No matter what level you play for, whether it be DI, DIII, or JUCO, there is one constant that all teams must deal with: bus rides. Bus rides can be long, they can be short, they can be fun, they can be torturous. They are a part of the life of every college athlete, and most of them go a little something like this:
You’re getting everything ready for the ride, whether that be a quick 30 minute bus ride or a long two-hour ride. First, you might make a trip for some snacks or drinks (or, my personal favorite, Dunkin’ Donuts). I mean, you have to carb up before the game, right? Then you might make your way over to the athletic facilities and your bus is most likely waiting for you outside. You make your way down to the locker room to prepare your bag (uniform, cleats, shinguards, stick, anything and everything you may need). Then you hit the trainers’ room. Maybe warm up on the bike, roll out, and start getting in game mode. You board the bus, headphones on, check out the food selection in the front, and make your way to your usual seat (freshmen in the front!).
Everyone on the bus is rocking their matching travel gear and everyone is ready to go. As the bus is pulling away, you have a mini freak out…”Did I forget my jersey, my spandex??” Then, you rifle through your bag. Phew, all good. They’re in there. Coach stands up, says a few things about the game and what is expected of you and your teammates, sits down and the bus ride begins.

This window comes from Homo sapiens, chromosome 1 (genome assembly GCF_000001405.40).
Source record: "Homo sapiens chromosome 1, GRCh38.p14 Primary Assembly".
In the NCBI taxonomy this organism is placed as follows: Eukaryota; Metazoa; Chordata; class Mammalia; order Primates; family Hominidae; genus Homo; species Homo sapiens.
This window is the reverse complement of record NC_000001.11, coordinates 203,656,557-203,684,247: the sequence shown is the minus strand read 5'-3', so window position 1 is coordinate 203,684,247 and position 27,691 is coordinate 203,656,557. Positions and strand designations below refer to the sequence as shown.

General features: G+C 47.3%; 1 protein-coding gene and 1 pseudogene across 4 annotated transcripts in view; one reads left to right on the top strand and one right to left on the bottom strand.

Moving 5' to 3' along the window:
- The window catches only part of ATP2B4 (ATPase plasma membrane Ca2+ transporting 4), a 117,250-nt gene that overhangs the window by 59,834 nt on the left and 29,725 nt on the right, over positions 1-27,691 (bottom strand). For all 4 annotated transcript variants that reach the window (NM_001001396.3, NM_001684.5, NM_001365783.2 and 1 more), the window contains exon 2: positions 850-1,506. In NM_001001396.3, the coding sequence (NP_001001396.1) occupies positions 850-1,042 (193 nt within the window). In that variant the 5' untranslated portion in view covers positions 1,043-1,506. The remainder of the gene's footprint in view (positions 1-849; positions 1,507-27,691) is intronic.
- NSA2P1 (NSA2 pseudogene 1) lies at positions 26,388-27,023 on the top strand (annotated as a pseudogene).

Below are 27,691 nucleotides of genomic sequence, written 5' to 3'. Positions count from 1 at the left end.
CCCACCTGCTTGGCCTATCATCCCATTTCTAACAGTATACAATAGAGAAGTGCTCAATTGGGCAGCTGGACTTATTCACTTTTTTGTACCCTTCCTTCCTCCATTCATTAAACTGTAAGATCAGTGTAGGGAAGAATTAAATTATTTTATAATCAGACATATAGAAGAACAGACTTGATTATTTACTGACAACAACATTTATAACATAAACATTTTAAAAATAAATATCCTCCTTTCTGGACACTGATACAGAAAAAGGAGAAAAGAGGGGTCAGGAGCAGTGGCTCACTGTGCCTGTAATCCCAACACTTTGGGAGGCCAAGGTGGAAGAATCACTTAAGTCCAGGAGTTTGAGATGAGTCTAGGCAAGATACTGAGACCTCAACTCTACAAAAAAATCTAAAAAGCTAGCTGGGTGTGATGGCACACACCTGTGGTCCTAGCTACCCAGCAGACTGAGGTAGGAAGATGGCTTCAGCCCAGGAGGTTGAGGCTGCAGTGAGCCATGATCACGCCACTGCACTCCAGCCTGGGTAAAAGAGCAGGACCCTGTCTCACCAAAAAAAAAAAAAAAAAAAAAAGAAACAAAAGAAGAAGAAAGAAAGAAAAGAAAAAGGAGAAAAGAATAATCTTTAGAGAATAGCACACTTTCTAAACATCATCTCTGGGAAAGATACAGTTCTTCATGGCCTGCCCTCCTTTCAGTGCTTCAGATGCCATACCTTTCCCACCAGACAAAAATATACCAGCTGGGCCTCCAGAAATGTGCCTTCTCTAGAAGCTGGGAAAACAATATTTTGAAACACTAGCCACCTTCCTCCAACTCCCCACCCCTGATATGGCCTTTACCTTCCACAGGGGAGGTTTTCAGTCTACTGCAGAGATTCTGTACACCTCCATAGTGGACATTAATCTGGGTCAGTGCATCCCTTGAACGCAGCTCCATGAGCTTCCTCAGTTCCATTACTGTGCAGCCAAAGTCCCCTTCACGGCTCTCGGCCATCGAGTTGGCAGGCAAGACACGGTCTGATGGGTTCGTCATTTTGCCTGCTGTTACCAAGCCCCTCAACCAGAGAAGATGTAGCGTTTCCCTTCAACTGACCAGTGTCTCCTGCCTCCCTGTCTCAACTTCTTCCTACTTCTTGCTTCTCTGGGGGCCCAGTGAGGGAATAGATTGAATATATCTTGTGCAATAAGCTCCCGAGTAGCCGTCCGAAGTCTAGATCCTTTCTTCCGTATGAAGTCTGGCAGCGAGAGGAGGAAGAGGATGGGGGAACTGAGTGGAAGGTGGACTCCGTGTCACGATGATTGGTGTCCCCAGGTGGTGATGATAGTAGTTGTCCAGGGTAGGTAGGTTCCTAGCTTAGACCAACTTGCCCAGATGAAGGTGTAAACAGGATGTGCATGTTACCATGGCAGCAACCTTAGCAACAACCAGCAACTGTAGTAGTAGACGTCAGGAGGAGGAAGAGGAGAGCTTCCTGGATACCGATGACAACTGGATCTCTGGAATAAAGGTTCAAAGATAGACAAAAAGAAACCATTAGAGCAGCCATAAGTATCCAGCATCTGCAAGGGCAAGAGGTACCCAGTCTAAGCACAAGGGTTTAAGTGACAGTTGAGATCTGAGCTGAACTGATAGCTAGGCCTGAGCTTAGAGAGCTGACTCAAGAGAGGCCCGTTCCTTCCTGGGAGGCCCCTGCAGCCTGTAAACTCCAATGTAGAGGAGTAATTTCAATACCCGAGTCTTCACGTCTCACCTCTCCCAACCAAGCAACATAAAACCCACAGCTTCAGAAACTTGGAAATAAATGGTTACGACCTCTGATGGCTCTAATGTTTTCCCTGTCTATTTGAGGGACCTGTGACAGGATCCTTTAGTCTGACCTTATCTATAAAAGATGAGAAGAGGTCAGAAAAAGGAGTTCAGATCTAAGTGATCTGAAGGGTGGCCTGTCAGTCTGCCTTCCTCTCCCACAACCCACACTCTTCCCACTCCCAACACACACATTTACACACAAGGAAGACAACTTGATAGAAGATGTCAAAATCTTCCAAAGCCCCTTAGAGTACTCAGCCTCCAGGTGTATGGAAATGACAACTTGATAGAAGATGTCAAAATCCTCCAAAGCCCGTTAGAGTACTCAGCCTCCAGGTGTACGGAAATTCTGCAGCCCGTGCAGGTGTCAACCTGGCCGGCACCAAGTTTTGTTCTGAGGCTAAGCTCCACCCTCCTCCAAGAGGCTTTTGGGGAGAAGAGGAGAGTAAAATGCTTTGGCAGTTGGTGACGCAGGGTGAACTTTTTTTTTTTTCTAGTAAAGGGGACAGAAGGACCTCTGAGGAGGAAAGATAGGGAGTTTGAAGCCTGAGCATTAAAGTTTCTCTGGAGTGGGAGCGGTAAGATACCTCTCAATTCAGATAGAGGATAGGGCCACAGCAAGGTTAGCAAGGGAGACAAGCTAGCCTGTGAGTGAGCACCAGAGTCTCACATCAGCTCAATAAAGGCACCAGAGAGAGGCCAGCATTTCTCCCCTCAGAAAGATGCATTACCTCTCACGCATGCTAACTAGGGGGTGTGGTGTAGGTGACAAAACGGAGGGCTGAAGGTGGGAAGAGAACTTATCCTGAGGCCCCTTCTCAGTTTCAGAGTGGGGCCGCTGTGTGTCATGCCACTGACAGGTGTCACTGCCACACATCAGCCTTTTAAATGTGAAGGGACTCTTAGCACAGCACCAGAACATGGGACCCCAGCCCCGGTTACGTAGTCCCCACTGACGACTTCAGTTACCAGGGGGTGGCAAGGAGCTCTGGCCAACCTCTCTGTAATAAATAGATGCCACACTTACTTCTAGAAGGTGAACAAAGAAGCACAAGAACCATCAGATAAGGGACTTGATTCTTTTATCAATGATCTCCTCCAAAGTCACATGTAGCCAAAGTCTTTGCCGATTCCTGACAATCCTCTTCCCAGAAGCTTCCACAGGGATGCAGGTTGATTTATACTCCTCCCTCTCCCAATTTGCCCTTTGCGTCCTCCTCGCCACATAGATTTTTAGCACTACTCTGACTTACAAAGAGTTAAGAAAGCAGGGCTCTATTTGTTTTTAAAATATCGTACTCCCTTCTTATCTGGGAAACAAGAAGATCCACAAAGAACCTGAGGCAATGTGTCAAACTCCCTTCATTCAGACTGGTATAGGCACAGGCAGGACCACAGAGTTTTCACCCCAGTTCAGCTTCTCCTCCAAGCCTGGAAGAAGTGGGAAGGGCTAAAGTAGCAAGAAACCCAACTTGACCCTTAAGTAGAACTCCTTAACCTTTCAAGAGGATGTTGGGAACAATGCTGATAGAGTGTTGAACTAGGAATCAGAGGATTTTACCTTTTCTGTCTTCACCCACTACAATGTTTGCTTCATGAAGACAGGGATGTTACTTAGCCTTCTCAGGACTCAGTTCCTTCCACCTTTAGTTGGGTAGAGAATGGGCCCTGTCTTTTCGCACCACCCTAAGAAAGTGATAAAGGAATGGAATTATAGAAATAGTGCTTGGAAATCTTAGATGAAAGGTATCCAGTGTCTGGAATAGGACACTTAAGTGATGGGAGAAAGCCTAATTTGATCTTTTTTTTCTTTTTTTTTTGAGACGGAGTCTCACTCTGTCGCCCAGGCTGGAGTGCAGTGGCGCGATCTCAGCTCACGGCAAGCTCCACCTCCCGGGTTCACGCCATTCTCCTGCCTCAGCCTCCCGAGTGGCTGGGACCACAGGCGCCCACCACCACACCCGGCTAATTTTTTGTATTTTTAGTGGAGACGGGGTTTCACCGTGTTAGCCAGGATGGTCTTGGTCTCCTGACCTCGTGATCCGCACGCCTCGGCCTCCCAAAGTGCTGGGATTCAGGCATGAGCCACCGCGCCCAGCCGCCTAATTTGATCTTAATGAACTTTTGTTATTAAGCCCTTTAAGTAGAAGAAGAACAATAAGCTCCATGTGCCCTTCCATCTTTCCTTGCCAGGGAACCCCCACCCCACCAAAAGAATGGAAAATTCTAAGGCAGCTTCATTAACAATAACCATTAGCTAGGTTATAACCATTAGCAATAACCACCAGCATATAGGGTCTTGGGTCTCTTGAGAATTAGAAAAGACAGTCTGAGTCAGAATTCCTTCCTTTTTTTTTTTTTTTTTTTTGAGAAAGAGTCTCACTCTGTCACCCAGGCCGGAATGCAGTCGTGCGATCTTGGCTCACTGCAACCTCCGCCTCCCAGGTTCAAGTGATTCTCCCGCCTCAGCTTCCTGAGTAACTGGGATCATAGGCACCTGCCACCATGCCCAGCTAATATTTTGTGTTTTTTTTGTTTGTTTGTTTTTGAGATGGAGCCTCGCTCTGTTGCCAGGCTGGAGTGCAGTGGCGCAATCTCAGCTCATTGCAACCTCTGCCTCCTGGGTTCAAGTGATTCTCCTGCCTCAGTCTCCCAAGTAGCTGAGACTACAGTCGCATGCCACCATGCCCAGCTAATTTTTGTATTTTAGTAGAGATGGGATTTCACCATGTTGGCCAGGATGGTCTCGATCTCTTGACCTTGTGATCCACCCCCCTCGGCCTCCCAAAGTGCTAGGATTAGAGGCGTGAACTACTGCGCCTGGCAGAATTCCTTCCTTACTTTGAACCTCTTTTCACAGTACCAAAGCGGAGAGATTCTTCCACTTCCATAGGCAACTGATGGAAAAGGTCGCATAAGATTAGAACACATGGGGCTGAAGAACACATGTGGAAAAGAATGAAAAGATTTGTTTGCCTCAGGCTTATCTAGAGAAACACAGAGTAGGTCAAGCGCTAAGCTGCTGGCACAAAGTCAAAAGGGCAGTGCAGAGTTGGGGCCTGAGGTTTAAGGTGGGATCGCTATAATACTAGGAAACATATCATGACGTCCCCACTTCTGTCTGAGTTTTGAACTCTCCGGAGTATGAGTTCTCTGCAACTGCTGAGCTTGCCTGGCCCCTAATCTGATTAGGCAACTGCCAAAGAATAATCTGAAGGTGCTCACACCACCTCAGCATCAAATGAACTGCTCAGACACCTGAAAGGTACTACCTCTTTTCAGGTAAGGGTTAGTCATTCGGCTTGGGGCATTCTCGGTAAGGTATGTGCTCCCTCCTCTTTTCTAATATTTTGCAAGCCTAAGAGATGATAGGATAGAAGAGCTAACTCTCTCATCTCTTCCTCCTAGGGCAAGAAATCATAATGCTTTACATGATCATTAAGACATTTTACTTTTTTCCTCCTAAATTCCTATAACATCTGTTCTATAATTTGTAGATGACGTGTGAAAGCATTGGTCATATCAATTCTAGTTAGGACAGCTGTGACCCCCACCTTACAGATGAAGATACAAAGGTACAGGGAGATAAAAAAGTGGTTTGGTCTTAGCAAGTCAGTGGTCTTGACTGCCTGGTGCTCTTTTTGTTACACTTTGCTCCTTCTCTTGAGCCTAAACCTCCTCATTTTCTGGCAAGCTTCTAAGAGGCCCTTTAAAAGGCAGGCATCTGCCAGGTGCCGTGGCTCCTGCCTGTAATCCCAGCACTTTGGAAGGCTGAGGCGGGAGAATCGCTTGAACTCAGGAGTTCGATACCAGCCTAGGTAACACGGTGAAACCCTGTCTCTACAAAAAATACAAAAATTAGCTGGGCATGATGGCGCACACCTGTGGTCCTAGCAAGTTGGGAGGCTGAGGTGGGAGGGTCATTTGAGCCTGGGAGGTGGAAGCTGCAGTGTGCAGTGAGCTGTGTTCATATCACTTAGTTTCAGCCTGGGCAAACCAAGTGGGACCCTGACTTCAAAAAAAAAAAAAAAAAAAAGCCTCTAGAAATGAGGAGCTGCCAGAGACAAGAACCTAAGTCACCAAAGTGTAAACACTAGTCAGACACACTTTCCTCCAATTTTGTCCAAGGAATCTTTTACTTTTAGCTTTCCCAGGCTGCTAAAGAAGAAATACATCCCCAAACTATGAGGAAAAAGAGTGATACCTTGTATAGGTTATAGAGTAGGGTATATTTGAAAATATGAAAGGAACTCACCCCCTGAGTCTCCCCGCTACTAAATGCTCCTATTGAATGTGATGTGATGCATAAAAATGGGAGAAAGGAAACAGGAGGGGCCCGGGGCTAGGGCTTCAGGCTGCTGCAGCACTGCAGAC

The beginning of the bus ride may start with people talking, singing, and joking around. But, at some moment, it hits that point. The point where the whole bus is silent, all your teammates are listening to their music, most likely looking out the window, and it looks like everyone is pretending to be in their own music video. This is when you have time to think about the game you are about to play. Everything gets serious. You seem to forget about in your life (your exam tomorrow, the assignment you have to complete later that night, any worry other than the game that is right in front of you). Your only focus is the game: How am I going to perform? How will we perform? Will #22 really be as good as coach says? This is when you start getting in the zone.
The atmosphere from the bus ride will follow your team into the locker room. If everyone was focused, then that focus will stay with you as you make your way into the locker room and start prepping for the game ahead. This stage can be a little chaotic because of the unfamiliar surroundings and routine. But, you have to find a calmness and prep yourself for the game ahead. It’s go time! See you back at the bus after the game.
Photo courtesy of The New-Gazette, Inc.
Posted on August 15, 2016 in Life of a College Athlete
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